## Electromagnetic fieldsThis revised edition provides patient guidance in its clear and organized presentation of problems. It is rich in variety, large in number and provides very careful treatment of relativity. One outstanding feature is the inclusion of simple, standard examples demonstrated in different methods that will allow students to enhance and understand their calculating abilities. There are over 145 worked examples; virtually all of the standard problems are included. |

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Page 426

If we multiply these two results together we get a solution to the wave equation for

this particular value of k and the ... Now if k is also positive, this form represents a

If we multiply these two results together we get a solution to the wave equation for

this particular value of k and the ... Now if k is also positive, this form represents a

**plane wave**traveling in the direction of positive z with speed v =w/ k.Page 438

Consequently, all of our conclusions of the last two sections apply in this case

also; hence we need consider it no further and can continue to use (24-1)

through (24-4) for traveling waves. 24-5

...

Consequently, all of our conclusions of the last two sections apply in this case

also; hence we need consider it no further and can continue to use (24-1)

through (24-4) for traveling waves. 24-5

**Plane Wave**In an Arbitrary Direction For...

Page 473

( sin0,- "1 (2568) where U2 is the normal speed of a wave in this medium. Since 0

, >0,, oz, <02 and this wave travels more slowly than a usual

is not a

( sin0,- "1 (2568) where U2 is the normal speed of a wave in this medium. Since 0

, >0,, oz, <02 and this wave travels more slowly than a usual

**plane wave**; (25-57)is not a

**plane wave**in the sense that its value is not constant on a plane ...### What people are saying - Write a review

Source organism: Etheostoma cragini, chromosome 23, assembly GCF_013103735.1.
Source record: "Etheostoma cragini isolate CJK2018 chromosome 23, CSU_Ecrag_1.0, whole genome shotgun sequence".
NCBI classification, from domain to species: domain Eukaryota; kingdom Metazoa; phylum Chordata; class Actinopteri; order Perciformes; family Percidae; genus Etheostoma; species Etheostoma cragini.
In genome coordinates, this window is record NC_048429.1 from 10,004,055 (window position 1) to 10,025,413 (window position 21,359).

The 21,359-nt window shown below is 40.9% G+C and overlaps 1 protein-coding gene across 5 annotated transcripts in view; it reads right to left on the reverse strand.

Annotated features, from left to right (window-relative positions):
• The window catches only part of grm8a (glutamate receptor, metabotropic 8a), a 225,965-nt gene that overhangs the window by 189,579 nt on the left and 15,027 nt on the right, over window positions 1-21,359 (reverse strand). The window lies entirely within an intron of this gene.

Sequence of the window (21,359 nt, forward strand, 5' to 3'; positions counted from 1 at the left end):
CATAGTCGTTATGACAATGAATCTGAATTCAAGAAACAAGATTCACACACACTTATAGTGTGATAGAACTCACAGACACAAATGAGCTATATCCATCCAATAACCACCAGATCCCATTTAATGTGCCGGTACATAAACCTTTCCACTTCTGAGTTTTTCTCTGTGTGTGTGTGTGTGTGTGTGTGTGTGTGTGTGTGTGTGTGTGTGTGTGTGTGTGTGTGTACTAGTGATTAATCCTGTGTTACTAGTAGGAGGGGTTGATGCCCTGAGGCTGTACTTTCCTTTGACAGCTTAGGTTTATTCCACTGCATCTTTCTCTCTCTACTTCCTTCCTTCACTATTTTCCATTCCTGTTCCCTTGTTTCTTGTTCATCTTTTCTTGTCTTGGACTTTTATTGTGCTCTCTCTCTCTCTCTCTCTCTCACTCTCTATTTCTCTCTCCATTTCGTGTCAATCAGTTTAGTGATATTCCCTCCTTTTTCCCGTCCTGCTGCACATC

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amplitude angle assume axes axis becomes bound charge boundary conditions bounding surface calculate capacitor charge density charge distribution charge q circuit conductor consider constant coordinates corresponding Coulomb’s law cross section current density current element cylinder defined dielectric displacement distance electric field electromagnetic electrostatic energy equal evaluate example Exercise expression field point Flgure flux force free currents frequency function Galilean transformation given incident induction infinitely long integral integrand length located loop Lorentz Lorentz transformation magnetic dipole magnitude material Maxwell’s equations medium normal components obtained origin parallel particle perpendicular plane wave plates point charge polarized position vector produced quadrupole quantities radiation radius rectangular reﬂected region relation result rotation satisfy scalar potential shown in Figure solenoid sphere substitute surface charge surface current tangential components transformation unit vacuum vector potential velocity volume write written xy plane zero